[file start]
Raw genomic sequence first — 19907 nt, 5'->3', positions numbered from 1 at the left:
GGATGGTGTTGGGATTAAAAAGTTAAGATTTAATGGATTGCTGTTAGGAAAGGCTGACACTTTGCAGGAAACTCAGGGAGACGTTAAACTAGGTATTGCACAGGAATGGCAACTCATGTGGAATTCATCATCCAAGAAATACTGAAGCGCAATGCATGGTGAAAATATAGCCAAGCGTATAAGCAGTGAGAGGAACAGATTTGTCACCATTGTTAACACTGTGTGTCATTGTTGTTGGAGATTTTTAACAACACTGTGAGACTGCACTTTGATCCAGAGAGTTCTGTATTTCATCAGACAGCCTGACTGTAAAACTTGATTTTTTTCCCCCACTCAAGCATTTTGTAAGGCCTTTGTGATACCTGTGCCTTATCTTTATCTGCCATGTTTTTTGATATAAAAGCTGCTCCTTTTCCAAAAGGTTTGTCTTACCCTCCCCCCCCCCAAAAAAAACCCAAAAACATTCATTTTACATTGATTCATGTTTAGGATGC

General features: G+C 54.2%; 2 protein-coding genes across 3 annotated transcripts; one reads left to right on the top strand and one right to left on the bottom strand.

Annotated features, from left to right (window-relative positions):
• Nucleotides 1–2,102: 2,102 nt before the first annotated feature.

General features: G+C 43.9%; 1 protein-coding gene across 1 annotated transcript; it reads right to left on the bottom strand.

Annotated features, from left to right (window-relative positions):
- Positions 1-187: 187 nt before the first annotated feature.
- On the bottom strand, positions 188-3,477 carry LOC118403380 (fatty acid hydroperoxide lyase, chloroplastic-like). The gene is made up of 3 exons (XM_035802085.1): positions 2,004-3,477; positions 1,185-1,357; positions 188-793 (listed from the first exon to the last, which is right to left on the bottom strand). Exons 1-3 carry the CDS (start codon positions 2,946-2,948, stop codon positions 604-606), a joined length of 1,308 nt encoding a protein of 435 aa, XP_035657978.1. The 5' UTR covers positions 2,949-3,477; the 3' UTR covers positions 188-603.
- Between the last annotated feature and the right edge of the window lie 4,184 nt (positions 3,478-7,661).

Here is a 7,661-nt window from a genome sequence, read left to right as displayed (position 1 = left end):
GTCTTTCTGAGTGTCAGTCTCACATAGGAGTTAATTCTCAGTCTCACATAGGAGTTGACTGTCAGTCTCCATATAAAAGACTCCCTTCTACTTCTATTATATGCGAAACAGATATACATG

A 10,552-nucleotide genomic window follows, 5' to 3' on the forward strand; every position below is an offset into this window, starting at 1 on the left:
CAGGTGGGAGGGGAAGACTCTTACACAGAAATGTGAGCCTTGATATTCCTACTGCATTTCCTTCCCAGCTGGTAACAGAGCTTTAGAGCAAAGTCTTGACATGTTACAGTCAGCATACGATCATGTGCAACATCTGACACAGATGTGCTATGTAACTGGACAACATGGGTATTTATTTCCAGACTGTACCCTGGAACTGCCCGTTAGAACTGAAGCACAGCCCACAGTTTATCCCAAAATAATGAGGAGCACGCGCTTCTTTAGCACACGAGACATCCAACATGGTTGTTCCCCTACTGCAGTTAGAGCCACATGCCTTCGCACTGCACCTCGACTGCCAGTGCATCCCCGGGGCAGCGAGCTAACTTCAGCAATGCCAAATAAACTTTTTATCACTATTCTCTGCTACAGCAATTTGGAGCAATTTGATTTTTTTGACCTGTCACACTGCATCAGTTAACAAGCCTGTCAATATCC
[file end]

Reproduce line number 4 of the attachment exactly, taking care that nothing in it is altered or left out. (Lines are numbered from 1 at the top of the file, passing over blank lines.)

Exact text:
Annotated features, from left to right (window-relative positions):